Network-neutrality backers John Dingell (D-Mich.), chairman of the House Energy & Commerce Commiteee, and Ed Markey (D-Mass.), chairman of the House Internet & Telecommunications Subcommittee, said Thursday that Verizon Communications' blocking of wireless text messages raised "serious" (Markey) and "troubling" (Dingell) questions about whether it was honoring basic principles of network neutrality.
The New York Times reported that Verizon had initially declined a request from abortion-rights activists to send out a group text message, saying that abortion was too controversial a topic. Verizon then changed course and allowed the messages once the Times story was out, according to Markey.
"Wireless text messages are ones that consumers themselves elect to receive, so the blocking of such messages by a corporate gatekeeper was deeply concerning," Markey said. "I am pleased that Verizon has quickly reversed course. I urge Verizon and other wireless carriers to ensure that their company policies do not interfere with the delivery of any lawful content, nor discriminate on the basis of who the sender of such messages may be.”
"I am particularly concerned by its ability and apparent willingness to interfere when customers choose to receive legitimate and legal communications from an organization," Dingell said in a statement Thursday.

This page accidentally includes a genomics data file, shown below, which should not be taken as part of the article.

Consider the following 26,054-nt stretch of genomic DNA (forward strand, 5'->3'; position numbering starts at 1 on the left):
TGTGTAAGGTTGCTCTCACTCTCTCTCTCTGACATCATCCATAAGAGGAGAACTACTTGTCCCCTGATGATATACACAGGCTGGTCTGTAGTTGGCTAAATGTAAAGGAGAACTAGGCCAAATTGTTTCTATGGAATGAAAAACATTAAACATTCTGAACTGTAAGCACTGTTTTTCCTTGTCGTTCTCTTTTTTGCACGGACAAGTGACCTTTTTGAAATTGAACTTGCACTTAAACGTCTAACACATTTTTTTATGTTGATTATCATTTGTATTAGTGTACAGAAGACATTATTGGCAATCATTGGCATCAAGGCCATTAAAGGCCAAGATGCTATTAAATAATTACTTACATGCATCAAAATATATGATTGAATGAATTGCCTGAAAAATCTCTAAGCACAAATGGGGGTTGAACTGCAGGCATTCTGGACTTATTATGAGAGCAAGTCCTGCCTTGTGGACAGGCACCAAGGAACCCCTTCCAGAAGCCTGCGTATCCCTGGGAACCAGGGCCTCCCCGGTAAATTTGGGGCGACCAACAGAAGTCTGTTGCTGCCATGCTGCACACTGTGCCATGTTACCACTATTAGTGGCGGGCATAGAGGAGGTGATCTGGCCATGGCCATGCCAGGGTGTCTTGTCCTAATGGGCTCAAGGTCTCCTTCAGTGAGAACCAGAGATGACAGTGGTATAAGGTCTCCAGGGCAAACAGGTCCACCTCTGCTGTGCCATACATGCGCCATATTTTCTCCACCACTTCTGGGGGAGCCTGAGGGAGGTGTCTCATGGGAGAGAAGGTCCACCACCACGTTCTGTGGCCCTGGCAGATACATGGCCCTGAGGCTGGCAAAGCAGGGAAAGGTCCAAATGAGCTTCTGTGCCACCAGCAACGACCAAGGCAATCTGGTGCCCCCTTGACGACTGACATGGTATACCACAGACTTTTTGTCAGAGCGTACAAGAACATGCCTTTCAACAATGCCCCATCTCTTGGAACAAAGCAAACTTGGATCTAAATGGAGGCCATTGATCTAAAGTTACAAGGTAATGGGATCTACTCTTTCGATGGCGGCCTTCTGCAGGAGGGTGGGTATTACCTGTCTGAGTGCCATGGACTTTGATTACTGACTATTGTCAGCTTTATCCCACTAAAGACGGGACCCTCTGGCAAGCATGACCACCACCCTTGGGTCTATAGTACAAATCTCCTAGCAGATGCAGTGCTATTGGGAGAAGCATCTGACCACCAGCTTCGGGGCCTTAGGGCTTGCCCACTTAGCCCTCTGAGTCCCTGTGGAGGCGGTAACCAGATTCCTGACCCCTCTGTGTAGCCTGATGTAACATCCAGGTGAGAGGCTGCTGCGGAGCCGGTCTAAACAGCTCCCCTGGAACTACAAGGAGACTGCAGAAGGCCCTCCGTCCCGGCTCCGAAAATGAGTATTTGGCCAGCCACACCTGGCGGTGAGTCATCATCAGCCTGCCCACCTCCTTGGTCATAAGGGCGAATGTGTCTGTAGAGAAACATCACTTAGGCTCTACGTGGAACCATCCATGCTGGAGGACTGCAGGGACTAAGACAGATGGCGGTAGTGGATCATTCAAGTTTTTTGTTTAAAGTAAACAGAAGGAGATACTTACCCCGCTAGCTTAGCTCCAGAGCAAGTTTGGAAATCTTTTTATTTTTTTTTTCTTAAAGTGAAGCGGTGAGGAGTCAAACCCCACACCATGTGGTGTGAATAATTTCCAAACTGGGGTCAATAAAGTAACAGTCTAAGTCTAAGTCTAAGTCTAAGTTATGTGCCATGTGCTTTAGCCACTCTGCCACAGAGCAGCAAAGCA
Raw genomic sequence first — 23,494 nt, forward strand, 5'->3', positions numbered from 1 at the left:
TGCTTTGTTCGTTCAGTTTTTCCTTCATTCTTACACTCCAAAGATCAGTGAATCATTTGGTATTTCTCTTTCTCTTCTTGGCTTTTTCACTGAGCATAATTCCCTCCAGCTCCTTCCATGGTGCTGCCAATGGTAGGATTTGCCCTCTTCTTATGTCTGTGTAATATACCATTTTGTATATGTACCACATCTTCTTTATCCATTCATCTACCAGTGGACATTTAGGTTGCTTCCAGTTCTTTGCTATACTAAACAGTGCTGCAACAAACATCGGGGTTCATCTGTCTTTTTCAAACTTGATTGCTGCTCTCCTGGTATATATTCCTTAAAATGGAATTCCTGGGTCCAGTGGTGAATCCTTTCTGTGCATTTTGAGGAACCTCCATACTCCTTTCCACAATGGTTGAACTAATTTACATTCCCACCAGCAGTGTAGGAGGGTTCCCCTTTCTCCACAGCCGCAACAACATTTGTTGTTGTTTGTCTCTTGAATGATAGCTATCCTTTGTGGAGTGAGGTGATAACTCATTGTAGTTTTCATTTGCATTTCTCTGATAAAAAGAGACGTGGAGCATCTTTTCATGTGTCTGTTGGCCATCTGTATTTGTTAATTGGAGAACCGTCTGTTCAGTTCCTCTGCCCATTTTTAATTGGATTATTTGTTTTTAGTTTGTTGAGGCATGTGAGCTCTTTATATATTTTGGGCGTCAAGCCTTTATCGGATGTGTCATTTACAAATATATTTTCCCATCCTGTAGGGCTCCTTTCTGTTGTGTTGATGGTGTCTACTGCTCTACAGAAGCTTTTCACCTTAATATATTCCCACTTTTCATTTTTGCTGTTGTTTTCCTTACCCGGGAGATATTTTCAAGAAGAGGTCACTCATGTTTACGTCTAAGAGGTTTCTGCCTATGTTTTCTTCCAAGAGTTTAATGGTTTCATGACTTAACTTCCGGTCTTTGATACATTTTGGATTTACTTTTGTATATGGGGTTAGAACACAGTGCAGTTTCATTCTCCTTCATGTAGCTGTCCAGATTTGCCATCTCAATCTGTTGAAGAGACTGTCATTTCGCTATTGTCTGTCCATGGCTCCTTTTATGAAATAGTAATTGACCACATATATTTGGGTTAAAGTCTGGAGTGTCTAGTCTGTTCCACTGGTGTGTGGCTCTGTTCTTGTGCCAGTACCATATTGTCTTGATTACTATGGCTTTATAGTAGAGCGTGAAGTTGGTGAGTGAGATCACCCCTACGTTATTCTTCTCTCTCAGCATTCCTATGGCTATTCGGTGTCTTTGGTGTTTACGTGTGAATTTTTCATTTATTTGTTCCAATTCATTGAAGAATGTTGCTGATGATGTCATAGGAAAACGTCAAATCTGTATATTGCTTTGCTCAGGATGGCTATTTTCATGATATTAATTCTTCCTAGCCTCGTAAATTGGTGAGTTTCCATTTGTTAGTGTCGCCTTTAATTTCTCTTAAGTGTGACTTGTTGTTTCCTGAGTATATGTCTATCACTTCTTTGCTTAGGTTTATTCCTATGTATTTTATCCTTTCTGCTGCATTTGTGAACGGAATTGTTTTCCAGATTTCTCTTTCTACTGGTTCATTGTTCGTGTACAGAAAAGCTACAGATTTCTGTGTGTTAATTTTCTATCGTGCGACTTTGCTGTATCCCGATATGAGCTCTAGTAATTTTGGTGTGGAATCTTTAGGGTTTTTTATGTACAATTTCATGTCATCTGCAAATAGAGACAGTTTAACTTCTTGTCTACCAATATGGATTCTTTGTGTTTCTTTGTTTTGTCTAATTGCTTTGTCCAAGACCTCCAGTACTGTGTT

But Dingell also wanted to hear more from Verizon: "Its latest statement does not identify any substantive change in policy. I ask Verizon to decisively state that it will no longer discriminate against any legal content its customers request from any organization.”
Gigi Sohn of Public Knowledge renewed that group's call for network neutrality, saying, “Instant replay is not the way to guarantee the rights of Americans to communicate freely over telecommunications networks. You cannot have unfettered communications by having the telephone company review each decision whenever a controversial issue is raised. A text message like this one alerting Naral supporters to act quickly on a pending political issue is useless after hours of delay by the telephone-company referees."
Public Knowledge was also highly critical of an incident last month in which AT&T edited some anti-Bush lyrics from a Webcast of a Lollapalooza concert the telco sponsored. AT&T called it a mistake that won't be repeated."